Long story short, I learned two things from my shelter experience: I don’t like shelters, but I do like building! I’ll spare you the gory details, but suffice to say, I have two big issues with shelters: (1) you can’t put “allies” (friends found and helped in the wasteland) in them, and (2) loading into them is a pain. To the second point, the game’s load times are horrendous enough; having to load into my shelter each time I visited only added to the annoyance. Why bother when I could simply build a quick house with everything I needed, plus an ally? (Depending on who they are, allies can give buffs, aids and/or extra quests.)
As far as the act of building goes, trying things out as I did in the shelter spurred me on to create my own Appalachian homestead. Several, in fact! I’ve seen online some people mention that for them, building has served as the “end game,” and I get that now, especially since I now understand how much work it takes to garner special building plans that are strewn about the world map or are only available from different events/quests/etc.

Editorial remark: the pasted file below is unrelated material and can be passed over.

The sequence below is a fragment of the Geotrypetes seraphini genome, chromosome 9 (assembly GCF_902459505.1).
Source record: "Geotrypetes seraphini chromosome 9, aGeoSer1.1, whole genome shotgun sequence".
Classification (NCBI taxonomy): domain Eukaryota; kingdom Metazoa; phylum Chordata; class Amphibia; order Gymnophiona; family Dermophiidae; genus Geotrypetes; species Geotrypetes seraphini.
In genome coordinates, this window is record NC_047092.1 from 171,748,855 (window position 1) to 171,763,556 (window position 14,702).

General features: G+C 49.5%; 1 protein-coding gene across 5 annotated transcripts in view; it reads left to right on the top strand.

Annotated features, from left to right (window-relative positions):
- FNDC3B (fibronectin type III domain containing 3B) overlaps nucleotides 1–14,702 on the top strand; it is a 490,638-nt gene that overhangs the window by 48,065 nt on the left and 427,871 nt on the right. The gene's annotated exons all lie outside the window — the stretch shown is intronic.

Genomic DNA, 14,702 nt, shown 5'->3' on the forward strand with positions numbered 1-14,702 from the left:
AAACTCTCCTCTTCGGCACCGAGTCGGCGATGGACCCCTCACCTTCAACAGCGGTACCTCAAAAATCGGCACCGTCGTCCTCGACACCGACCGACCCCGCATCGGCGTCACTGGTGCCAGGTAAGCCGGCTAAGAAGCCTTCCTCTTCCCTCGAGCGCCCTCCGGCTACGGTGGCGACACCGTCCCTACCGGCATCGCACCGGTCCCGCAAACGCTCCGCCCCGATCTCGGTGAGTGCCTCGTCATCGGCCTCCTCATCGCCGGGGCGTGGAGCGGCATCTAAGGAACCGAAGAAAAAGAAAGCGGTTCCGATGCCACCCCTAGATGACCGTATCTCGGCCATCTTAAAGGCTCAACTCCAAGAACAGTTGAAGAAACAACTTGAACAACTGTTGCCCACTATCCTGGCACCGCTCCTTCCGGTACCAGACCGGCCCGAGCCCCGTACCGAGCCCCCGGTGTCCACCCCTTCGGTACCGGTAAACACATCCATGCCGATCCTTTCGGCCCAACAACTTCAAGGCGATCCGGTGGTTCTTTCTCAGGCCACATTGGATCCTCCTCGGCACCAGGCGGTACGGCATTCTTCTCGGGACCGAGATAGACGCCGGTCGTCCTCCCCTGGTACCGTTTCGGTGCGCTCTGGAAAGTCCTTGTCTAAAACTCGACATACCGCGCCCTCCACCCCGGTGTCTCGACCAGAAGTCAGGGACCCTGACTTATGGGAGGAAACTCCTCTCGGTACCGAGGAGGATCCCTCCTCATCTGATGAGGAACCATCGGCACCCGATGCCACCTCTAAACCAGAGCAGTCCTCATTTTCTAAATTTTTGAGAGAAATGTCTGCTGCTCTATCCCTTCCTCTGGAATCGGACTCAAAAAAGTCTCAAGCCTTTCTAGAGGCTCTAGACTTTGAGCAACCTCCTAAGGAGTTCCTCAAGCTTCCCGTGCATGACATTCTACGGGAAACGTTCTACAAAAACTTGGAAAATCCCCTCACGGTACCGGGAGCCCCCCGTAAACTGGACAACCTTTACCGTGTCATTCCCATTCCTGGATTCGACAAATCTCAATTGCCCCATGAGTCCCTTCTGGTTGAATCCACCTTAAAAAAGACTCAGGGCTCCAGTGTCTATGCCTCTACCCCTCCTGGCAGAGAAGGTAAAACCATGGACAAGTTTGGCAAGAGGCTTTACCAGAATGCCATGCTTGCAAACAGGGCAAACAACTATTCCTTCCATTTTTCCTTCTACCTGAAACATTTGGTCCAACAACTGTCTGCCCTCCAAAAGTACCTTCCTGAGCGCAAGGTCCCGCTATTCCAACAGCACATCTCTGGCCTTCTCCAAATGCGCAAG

But, I’m getting ahead of myself a little here, because before she turned from a melee madwoman to a carpentry genius, Bianca had a lot of work to do. The Brotherhood of Steel quest was only one among several other unfinished ventures, but I figured I ought to see what the BoS was up to.
The Brotherhood of Steel was not new in Fallout 76. One of the game’s original and more interesting quests involved players following the path of a BoS expedition that had made its way from the west to Appalachia but perished. Who they were and what happened was skillfully revealed as players made their through ways through portions of the world, including the expedition’s very creepy abandoned headquarters in a very creepy former asylum. The BoS faction in Steel Dawn had been sent after this original expedition learn of its fate and reinstate the BoS in Appalachia. Their new headquarters were in a much less creepy, old observatory named Fort Atlas. Three characters served as the main storytellers: surly and righteous Knight Daniel Shin; the practical and technical Scribe Odessa Valdez; and the upstanding (or is she?) and dutiful (maybe?) Paladin Leila Rahmani. Together, they represented the strange sphere in which this BoS faction lived, one caught between the pull of tradition and the need for change.